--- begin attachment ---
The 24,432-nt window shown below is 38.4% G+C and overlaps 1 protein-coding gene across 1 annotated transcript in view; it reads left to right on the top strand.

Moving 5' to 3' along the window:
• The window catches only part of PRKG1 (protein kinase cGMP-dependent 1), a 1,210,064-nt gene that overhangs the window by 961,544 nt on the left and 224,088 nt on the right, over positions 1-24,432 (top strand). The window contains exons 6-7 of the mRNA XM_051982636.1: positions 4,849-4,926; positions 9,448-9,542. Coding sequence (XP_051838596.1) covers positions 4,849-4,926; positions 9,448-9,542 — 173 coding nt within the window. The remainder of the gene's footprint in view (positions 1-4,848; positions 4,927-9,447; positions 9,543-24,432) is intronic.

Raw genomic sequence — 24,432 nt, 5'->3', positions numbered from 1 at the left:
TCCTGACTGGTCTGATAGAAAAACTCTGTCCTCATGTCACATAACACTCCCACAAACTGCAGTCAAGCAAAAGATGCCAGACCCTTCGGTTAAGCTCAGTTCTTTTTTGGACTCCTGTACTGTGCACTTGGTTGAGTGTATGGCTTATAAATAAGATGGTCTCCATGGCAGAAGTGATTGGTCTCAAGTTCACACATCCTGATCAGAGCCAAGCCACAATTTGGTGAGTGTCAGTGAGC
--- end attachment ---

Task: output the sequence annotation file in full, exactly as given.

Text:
The 24,432-nt window shown below is 38.4% G+C and overlaps 1 protein-coding gene across 1 annotated transcript in view; it reads left to right on the top strand.

Moving 5' to 3' along the window:
• The window catches only part of PRKG1 (protein kinase cGMP-dependent 1), a 1,210,064-nt gene that overhangs the window by 961,544 nt on the left and 224,088 nt on the right, over positions 1-24,432 (top strand). The window contains exons 6-7 of the mRNA XM_051982636.1: positions 4,849-4,926; positions 9,448-9,542. Coding sequence (XP_051838596.1) covers positions 4,849-4,926; positions 9,448-9,542 — 173 coding nt within the window. The remainder of the gene's footprint in view (positions 1-4,848; positions 4,927-9,447; positions 9,543-24,432) is intronic.

Raw genomic sequence — 24,432 nt, 5'->3', positions numbered from 1 at the left:
TCCTGACTGGTCTGATAGAAAAACTCTGTCCTCATGTCACATAACACTCCCACAAACTGCAGTCAAGCAAAAGATGCCAGACCCTTCGGTTAAGCTCAGTTCTTTTTTGGACTCCTGTACTGTGCACTTGGTTGAGTGTATGGCTTATAAATAAGATGGTCTCCATGGCAGAAGTGATTGGTCTCAAGTTCACACATCCTGATCAGAGCCAAGCCACAATTTGGTGAGTGTCAGTGAGC